Names are important. Choosing a name can be remarkably difficult. But if your baby naming conflicts are keeping you up at night, I’m going to suggest something that sounds like heresy coming from a Baby Name Wizard. Maybe names aren’t really the issue.
Names tap into a lot of deep, emotionally fraught social currents. They reflect culture, ethnicity, gender, religion, taste, values and family. That makes baby naming a natural point for latent relationship and family dynamics issues to bubble to the surface. If there’s a broader problem to address, no name alone can solve it.
How can you tell if your apparent naming dilemma is really a family or relationship dilemma? As long as your angst is focused on finding or choosing the right name — even if you and your partner have wildly conflicting tastes — chances are you’re just in routine baby-naming purgatory. Don’t worry, that’s what we’re here for at BNW. If your problem sounds more like one of the situations below, though, you may need to take a step back.
“He won’t help think about names at all. It’s like my job is to suggest idea after idea, and his job is to say no.”
“My family doesn’t like the name I’ve chosen for my daughter and they’ve vowed that they won’t call her by it.”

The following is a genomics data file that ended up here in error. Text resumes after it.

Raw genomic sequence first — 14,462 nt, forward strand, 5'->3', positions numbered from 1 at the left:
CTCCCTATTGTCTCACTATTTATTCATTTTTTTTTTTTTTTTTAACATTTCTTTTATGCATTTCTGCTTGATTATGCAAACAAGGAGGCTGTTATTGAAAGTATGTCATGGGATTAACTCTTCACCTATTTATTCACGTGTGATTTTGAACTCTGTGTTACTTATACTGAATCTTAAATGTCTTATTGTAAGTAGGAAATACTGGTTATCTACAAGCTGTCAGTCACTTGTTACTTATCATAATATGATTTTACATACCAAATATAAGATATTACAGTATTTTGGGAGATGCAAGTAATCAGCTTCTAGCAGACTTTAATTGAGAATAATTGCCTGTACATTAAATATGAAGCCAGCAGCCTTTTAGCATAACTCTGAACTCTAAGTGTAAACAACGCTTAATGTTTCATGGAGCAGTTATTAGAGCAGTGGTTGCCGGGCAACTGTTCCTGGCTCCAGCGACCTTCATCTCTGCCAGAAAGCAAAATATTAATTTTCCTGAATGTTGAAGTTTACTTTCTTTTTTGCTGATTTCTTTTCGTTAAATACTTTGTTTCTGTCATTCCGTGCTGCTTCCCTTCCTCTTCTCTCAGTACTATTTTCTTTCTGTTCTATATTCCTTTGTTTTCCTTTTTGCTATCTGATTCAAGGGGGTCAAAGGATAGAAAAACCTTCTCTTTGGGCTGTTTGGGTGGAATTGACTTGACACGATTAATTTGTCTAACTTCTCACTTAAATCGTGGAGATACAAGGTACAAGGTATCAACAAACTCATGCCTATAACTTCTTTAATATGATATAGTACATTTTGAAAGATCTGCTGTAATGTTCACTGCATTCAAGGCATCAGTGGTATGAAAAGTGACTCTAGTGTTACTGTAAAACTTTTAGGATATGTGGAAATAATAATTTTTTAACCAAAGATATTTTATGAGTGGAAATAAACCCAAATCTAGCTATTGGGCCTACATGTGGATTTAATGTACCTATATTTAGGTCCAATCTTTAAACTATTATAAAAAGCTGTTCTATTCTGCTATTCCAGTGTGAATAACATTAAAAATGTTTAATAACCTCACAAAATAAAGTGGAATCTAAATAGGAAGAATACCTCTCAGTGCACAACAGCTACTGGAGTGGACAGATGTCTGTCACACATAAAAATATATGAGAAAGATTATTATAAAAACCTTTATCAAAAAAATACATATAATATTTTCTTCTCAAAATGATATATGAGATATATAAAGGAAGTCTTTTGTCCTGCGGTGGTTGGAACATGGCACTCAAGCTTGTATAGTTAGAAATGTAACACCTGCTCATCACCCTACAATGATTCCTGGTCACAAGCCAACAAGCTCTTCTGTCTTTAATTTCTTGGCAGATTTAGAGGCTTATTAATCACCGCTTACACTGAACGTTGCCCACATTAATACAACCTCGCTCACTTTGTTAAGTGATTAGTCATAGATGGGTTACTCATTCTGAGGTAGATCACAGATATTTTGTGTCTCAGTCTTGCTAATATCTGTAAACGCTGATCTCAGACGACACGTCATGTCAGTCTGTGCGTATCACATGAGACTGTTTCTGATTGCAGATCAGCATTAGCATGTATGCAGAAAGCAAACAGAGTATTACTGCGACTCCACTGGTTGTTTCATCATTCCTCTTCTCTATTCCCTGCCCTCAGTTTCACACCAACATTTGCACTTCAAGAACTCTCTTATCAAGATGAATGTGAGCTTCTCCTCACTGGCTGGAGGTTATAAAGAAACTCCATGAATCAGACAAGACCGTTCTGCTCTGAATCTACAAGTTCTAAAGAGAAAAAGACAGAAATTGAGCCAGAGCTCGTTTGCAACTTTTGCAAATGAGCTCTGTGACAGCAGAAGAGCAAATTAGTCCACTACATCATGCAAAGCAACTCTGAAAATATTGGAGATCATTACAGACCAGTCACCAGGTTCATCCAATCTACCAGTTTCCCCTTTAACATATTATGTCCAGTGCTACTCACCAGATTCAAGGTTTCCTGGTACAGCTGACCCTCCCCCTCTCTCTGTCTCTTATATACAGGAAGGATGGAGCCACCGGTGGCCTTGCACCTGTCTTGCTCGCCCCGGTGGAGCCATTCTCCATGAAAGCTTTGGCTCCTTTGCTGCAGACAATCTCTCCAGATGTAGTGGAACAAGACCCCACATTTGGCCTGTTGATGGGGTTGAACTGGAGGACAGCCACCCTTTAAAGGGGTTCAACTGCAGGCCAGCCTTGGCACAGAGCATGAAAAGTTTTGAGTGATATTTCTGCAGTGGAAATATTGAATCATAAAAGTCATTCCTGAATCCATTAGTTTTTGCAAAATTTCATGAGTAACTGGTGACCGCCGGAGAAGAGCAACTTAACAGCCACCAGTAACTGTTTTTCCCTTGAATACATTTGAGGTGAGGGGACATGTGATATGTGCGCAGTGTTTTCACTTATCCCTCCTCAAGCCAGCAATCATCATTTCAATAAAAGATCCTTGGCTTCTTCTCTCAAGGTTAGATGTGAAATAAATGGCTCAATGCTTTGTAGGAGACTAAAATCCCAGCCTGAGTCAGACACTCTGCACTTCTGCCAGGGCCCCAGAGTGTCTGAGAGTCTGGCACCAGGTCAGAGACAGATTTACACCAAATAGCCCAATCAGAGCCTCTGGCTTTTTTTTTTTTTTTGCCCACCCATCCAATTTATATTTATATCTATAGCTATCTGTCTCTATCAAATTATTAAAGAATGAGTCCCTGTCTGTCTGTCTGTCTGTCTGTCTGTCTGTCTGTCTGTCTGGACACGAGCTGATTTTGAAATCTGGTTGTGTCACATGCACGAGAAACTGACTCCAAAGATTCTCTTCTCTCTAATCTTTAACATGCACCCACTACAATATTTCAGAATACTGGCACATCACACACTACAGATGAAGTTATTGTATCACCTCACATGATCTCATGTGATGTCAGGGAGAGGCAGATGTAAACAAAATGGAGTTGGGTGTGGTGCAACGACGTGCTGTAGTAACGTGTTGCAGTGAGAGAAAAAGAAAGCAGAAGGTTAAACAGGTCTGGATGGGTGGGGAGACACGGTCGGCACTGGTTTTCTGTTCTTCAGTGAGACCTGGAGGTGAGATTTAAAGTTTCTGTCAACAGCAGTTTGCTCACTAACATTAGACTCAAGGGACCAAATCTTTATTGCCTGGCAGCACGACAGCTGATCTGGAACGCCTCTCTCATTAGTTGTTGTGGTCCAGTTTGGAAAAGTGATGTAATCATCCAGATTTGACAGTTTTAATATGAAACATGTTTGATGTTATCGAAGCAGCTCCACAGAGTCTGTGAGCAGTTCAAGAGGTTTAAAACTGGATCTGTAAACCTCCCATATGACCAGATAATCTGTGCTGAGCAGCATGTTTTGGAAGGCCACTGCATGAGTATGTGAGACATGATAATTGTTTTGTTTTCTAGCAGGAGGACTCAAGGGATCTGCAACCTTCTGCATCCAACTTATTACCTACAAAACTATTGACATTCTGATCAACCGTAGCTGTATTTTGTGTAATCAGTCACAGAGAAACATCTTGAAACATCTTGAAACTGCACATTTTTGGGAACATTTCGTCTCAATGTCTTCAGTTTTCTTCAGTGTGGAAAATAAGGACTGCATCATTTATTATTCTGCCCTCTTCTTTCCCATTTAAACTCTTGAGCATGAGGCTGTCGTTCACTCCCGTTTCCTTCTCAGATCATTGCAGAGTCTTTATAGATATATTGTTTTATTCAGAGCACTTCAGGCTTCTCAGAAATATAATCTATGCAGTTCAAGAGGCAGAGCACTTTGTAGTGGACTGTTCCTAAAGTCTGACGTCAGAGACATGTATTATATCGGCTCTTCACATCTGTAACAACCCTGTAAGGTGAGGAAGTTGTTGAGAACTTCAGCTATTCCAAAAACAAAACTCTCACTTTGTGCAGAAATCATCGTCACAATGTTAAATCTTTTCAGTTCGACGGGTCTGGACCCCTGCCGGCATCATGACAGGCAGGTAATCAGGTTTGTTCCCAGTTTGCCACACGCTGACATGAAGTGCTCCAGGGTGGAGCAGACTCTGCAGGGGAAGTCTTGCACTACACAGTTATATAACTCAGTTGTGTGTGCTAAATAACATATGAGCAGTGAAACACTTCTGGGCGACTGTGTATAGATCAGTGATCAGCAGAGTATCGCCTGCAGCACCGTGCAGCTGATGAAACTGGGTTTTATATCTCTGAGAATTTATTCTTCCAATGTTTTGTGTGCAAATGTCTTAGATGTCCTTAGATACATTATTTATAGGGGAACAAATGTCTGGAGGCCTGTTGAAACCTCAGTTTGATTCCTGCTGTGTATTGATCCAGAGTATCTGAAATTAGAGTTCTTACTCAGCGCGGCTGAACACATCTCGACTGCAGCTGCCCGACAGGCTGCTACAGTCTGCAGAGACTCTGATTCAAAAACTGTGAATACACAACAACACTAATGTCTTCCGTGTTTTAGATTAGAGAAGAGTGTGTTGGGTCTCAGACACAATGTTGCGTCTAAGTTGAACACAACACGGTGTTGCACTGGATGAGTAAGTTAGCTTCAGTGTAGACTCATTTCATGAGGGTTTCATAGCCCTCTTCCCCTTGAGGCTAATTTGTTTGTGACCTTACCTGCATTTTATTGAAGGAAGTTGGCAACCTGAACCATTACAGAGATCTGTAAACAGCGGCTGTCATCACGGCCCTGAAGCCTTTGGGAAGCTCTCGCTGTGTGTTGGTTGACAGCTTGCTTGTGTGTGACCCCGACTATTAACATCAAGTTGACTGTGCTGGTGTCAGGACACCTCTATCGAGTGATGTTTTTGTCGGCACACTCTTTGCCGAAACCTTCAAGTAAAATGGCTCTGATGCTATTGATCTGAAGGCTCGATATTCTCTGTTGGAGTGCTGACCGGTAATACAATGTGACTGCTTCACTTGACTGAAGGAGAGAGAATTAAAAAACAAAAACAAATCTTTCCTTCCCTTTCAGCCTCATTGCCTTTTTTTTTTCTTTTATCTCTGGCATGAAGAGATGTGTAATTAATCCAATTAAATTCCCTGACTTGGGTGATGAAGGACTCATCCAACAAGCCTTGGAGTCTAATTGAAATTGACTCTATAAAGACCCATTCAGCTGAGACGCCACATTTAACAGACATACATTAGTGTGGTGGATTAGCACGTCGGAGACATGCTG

“She says that since she’s the one who has to give birth she gets to choose the name, and I don’t have any say.”
“I just learned that my sister-in-law is planning on giving her baby the same extremely unusual name as our son, and she didn’t even ask us about it.”
“His parents are from a different culture and expect us to follow their totally rigid naming system, and even though neither of us want that he won’t tell them so.”
I’ve heard stories like each of these many times. If you read over them again, you’ll find that none of the parents are asking for name suggestions. They’re asking for guidance in navigating the rocky waters of relationships and family.
Most importantly, none of the conflicts they describe are likely to stay within the boundaries of baby naming. Choosing a name is a kind of trial run for the many difficult decisions you’ll have to make throughout a lifetime as parents. Partners have to be able to brainstorm, negotiate, and compromise together. Extended families should support and respect and listen to each other, and understand the limits of their control.
As fraught as a name choice may be, it’s still a relatively small sandbox that gives you a chance to work out better ways of interacting. If you can make this trial run a model for future decision making, you’ll all be happier for it. Better yet, you’ll have a chance to make the baby-naming process what it really should be: a joy.